While the retail winners of 2020 have enjoyed a phenomenal rise in online sales, they should not get too smug about it, according to Russell Loarridge, director at ReachFive.
Loarridge says consumers moved online because they had no choice.
"And while sales are up and COVID-19 will continue to play havoc with confidence in visiting the high street, consumers are not flocking online because it is an enjoyable experience. It isn't," he says.
"At its best, online retail is a slick, efficient transaction. Retailers are focused on delivering ease of checkout and speed of delivery. But an easy checkout is not memorable.
"A retailer offering multiple delivery options is not going to capture a consumer's attention. These are prerequisite table stakes, nothing more. It is the quality of the shopping experience – the way a good store associate interacts with customers - that people remember and brings them back again and again. And retailers need to start thinking about that experience online."
Loarridge says retailers must not be complacent.
"Consumers have been forced to shift their buying online and while some of this new behaviour could stick, will people continue to shop if online retail remains a purely transactional activity? It is time for retailers to bring back the joy and that means rethinking the online customer experience," he says.
Due to the ongoing COVID-19 crisis, consumers have been forced to adopt online shopping en-mass during 2020 – and Loarridge says there is no doubt that many have appreciated the convenience.
"But they are also noticing the lack of joy offered by online shopping," he notes.
"People are pining for the high street – and not just the chance to touch and feel products. They are missing that warm feeling associated with a good shopping experience. It is frustrating online to click through tab after tab to find the blue cashmere jumpers," Loarridge says.
"Even more frustrating to then be presented with ‘people who liked blue jumpers also like skateboards' – or some equally irrelevant, impersonal suggestion."
In contrast, the store experience is tailored to the customer.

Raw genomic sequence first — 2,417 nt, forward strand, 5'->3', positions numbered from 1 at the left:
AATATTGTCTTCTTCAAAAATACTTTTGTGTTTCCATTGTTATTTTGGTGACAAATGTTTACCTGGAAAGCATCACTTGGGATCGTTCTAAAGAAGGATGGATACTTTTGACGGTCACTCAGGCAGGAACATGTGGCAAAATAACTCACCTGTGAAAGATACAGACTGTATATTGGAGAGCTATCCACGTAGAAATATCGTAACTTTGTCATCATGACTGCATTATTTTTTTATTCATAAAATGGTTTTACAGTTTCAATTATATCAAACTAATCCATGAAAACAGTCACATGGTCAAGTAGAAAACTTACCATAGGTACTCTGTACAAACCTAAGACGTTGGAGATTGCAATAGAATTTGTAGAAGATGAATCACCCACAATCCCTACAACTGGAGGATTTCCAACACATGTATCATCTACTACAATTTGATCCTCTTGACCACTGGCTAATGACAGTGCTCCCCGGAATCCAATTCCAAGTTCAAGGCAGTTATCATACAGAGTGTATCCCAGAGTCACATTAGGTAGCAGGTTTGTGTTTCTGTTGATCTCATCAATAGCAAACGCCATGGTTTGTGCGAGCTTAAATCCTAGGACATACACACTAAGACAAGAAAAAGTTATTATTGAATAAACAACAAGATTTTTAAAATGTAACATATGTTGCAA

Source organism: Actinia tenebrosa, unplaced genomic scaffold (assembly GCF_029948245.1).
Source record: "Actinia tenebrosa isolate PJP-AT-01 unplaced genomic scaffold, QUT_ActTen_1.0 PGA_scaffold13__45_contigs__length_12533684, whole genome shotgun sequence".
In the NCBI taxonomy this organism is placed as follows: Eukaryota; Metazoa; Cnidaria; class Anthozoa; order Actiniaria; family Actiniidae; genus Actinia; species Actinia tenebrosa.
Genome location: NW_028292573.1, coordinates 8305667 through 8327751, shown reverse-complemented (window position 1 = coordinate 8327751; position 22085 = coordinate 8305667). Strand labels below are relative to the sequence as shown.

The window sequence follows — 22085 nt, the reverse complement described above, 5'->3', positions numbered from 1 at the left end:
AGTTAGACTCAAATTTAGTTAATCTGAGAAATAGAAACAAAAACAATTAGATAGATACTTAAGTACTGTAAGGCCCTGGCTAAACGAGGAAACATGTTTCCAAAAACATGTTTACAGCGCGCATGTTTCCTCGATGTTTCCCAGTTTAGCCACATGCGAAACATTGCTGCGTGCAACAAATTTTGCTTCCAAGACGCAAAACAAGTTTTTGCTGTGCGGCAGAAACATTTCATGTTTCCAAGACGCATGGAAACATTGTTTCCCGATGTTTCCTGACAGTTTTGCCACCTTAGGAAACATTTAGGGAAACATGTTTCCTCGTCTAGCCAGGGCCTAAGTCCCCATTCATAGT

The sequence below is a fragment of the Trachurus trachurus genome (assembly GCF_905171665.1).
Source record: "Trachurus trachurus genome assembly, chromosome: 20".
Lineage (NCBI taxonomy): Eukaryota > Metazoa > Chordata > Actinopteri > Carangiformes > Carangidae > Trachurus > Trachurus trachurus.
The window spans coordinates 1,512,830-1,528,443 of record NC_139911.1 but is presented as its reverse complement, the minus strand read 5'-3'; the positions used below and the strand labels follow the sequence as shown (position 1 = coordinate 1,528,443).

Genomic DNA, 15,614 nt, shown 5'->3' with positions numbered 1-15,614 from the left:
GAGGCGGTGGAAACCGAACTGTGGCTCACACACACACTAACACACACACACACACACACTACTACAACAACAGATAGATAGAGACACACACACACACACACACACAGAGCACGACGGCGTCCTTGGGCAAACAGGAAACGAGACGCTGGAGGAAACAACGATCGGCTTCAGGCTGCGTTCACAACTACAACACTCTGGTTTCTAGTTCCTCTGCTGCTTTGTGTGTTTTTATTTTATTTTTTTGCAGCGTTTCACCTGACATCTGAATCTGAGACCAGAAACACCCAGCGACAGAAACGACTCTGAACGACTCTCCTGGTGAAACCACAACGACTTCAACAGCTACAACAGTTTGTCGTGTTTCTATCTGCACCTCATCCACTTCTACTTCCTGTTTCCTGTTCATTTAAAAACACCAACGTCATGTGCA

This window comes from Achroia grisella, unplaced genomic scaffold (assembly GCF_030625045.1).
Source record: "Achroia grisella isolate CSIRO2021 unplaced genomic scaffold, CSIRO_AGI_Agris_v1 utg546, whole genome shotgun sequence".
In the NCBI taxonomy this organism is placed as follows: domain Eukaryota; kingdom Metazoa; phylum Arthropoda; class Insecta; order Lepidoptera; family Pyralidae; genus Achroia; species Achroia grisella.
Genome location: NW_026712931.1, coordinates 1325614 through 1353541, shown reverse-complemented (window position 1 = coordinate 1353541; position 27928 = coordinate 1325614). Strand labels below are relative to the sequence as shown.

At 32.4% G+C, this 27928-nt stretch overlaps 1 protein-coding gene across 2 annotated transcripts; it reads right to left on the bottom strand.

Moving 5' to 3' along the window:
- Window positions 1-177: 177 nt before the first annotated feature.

"You can head straight to the enticing display of jumpers as soon as you walk in. A good store associate will not only find the right size but also suggest a matching scarf," Loarridge explains.
Online shopping works – in the main – but it is not fun. And retailers need to remember that shopping is not just about convenience; for many, many consumers shopping is a leisure pursuit.
"Online is set to remain a habit until consumer confidence returns," says Loarridge.
"But unless retailers start to reconsider how they interact with their customers, there is a risk that shopping will become nothing more than a necessary evil, a functional transaction to acquire goods," he says.
Loarridge says it is essential to change the mindset because "somewhere along the way retailers have lost sight of their online customers".
Stop Guessing, Just Ask
Loarridge asks how has the gap between online and physical retail become so wide.
"In store, an experienced manager will greet customers as they walk in with a smile and a ‘Can I help you?'. Nothing more – no requests for email addresses or phone numbers," he says.
"No demands to sign up for offers or newsletters. They can see at a glance a customer's gender and age bracket. Shopping bags give a clue to previous purchases; while clothes suggest style preferences and if a customer asks for help will direct them straight to the most relevant items."